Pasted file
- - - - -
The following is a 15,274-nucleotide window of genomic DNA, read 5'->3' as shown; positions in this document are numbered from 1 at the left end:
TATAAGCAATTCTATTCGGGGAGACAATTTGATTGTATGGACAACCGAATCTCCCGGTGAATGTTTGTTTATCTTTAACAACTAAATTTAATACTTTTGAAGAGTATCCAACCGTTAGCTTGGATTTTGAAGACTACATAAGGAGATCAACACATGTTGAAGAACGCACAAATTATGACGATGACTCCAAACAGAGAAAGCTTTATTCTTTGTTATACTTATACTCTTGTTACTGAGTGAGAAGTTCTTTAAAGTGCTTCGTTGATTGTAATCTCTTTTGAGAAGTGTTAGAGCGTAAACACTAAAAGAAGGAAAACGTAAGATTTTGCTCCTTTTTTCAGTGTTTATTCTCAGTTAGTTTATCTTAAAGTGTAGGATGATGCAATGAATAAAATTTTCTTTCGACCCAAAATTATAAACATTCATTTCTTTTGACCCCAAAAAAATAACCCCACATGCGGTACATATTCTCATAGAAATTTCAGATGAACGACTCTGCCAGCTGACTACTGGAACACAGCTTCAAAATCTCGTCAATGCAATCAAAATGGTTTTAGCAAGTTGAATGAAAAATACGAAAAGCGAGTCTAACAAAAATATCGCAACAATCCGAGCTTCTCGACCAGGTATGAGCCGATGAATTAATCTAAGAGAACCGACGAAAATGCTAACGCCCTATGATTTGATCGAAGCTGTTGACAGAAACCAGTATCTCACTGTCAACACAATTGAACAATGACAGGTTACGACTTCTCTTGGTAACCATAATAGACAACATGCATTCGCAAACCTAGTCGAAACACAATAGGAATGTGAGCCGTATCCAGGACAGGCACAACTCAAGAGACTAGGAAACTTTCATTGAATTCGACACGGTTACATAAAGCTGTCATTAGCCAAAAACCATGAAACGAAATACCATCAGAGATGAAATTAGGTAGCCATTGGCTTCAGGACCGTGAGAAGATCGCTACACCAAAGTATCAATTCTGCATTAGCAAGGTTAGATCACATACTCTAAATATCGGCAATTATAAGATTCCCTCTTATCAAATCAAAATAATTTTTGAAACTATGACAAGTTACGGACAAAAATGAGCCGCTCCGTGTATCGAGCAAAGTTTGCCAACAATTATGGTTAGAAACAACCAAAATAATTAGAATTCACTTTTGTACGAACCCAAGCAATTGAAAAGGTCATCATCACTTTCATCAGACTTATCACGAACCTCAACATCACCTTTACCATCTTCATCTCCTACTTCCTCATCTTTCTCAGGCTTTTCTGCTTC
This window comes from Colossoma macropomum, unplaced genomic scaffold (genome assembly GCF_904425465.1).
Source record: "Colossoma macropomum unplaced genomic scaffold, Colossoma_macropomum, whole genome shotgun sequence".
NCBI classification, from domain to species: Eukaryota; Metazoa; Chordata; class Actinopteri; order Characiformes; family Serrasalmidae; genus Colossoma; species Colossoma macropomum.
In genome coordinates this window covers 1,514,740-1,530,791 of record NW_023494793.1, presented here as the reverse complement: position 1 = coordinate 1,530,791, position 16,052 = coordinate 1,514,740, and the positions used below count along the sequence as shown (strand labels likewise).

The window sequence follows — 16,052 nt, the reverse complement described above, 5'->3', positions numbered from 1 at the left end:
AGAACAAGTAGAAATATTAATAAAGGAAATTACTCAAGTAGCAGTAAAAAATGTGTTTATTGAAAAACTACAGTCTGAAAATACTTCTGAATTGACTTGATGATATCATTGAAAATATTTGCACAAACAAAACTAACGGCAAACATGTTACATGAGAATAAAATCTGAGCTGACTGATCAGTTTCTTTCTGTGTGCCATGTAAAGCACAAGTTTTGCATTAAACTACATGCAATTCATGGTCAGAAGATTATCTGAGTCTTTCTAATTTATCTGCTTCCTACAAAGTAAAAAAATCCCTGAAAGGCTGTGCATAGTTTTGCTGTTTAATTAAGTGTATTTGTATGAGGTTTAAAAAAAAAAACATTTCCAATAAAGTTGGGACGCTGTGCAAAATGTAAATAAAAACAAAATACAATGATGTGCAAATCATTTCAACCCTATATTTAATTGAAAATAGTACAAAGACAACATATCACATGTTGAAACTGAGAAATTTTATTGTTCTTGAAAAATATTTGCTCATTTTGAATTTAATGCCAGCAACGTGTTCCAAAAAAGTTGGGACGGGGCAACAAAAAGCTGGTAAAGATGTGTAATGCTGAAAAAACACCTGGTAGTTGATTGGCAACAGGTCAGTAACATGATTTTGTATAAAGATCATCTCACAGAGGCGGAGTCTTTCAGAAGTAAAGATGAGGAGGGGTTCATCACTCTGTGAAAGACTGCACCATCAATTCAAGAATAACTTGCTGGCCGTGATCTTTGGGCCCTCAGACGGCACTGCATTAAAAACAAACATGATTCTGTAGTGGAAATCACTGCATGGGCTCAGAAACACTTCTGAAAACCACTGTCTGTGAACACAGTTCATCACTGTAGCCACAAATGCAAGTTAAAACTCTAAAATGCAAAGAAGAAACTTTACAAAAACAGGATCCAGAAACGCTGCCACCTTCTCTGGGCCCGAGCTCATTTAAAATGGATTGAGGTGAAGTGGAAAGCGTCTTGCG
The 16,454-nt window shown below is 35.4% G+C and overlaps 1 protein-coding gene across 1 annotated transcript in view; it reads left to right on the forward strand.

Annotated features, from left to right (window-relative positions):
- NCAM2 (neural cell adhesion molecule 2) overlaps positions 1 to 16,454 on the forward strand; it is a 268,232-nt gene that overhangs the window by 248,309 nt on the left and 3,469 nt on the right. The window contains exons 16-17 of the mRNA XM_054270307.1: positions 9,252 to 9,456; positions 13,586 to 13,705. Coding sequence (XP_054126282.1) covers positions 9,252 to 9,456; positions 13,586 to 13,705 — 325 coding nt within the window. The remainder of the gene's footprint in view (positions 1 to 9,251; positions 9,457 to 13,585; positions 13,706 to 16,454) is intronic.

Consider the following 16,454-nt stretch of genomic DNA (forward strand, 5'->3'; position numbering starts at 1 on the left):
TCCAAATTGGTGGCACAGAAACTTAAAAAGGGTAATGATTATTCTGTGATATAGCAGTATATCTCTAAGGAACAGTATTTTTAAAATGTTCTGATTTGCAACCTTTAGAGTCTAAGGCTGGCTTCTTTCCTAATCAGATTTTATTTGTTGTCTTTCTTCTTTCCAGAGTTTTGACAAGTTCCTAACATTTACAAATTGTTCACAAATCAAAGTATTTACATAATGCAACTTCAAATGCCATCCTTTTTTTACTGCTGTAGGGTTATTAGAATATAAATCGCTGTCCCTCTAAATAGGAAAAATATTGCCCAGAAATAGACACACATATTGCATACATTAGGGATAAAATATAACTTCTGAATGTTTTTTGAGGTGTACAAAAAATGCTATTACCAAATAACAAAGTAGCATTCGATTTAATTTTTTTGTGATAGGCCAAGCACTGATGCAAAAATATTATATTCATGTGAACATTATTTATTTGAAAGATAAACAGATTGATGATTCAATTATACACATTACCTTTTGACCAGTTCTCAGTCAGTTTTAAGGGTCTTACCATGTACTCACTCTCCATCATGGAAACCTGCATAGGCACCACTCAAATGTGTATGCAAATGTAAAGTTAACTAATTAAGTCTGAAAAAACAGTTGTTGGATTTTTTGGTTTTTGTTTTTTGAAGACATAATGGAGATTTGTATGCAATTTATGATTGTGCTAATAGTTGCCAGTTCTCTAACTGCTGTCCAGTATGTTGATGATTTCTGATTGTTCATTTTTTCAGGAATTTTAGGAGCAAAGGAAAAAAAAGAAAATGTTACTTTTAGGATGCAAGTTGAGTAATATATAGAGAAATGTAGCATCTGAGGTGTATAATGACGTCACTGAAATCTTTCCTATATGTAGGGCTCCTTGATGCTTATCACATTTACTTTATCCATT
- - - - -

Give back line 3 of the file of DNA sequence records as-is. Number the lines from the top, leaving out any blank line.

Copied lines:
This window comes from Colossoma macropomum, unplaced genomic scaffold (genome assembly GCF_904425465.1).